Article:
Tollgate Community Junior School

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Tollgate Community Junior School

Name Tollgate Community Junior School
Ofsted Inspections
Address Winston Crescent, Seaside, Eastbourne, BN23 6NL
Phone Number 01323723298
Type Primary
Age Range 7-11
Religious Character Does Not Apply
Gender Mixed
Number of Pupils 419 (50.6% boys 49.4% girls)
Number of Pupils per Teacher 23.0
Local Authority East Sussex
Percentage Free School Meals 25.3%
Percentage English is Not First Language 10.3%
Persistent Absence 7.7%
Pupils with SEN Support 13.1%%
Catchment Area Indicator Available Yes
Last Distance Offered Available No
Highlights from Latest Inspection

Short inspection of Tollgate Community Junior School

Following my visit to the school on 9 January 2018, I write on behalf of Her Majesty’s Chief Inspector of Education, Children’s Services and Skills to report the inspection findings. The visit was the first short inspection carried out since the school was judged to be good in January 2014.

This school continues to be good. The leadership team has maintained the good quality of education in the school since the last inspection. You, together with your leadership team, have built on the strengths identified at the previous inspection and have ensured that the school remains highly valued by pupils and parents and carers alike.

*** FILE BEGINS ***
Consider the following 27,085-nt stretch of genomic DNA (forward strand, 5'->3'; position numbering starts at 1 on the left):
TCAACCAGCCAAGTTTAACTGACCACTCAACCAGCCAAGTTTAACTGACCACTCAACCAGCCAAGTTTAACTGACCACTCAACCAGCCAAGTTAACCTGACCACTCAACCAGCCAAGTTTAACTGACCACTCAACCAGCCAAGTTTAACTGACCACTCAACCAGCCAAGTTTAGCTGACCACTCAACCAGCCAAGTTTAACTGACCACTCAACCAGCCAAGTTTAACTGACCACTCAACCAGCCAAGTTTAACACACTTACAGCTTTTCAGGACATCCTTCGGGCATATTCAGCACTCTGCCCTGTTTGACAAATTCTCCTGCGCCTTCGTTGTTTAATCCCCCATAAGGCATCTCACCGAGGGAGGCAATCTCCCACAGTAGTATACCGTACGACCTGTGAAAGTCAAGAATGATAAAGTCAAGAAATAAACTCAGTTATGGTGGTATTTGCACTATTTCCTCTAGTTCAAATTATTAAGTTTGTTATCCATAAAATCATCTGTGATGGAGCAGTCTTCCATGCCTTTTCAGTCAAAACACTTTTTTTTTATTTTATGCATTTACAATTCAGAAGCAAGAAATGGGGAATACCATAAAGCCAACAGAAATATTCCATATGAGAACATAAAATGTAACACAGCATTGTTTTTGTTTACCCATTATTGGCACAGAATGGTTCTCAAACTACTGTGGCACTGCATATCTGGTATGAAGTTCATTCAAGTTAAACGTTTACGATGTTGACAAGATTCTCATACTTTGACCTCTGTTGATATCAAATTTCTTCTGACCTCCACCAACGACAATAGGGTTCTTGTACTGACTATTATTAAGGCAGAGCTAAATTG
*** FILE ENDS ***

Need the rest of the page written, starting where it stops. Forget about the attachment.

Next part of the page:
The school is popular and has welcomed an increasing number of pupils in recent years to help meet demand in the locality. Everyone who attends Tollgate is treated as an individual. Parents are full of praise for the school and one wrote, ‘It is very well led and teachers always inspire pupils.

’ As a result of your effective work, rates of attendance are rising quickly because pupils enjoy coming to school. However, a very few pupils still do not attend regularly enough. Your staff are equally pleased to be part of the Tollgate community.

They appreciate the support they receive from you and your leadership team and the many opportunities that they have to develop professionally. All the members of your staff team work well together to keep pupils safe and ensure that they make good progress over time. Teachers explained that they do not feel overburdened because you take a sensible approach to workload and only focus on the things that ‘have an impact on the learning and progress of children’.

Your pupils live out the school rules. ‘Be kind. Try hard.

Take care.’ Pupils take great pride in their work, which is generally presented very neatly. They are respectful of their friends and treat everyone fairly.

Their behaviour in class is almost always positive. Pupils are well mannered and polite. One parent told inspectors that ‘Children are encouraged to be the best they can be.

’ Only occasionally do some pupils become slightly restless because they want to be challenged even more. You are aware that this is sometimes the case because your monitoring of teaching is regular and accurate. On the whole, high standards of achievement have been maintained.

However, you were rightly disappointed by the outcomes of the 2017 mathematics key stage 2 tests. You have carefully analysed what went wrong and have set about addressing the weaknesses rigorously and with vigour. The ‘year of mathematics’ project has certainly raised the profile of the subject across the school and is leading to higher expectations among staff and improved teaching.

Outcomes for current pupils in mathematics are improving as the pupils grow in confidence. However, some inconsistencies in teaching remain when pupils are not given enough support or, at other times, work is not challenging enough. Similarly, the disappointing spelling scores in the English grammar, punctuation and spelling test have led to increased rigour in the teaching of this aspect of English.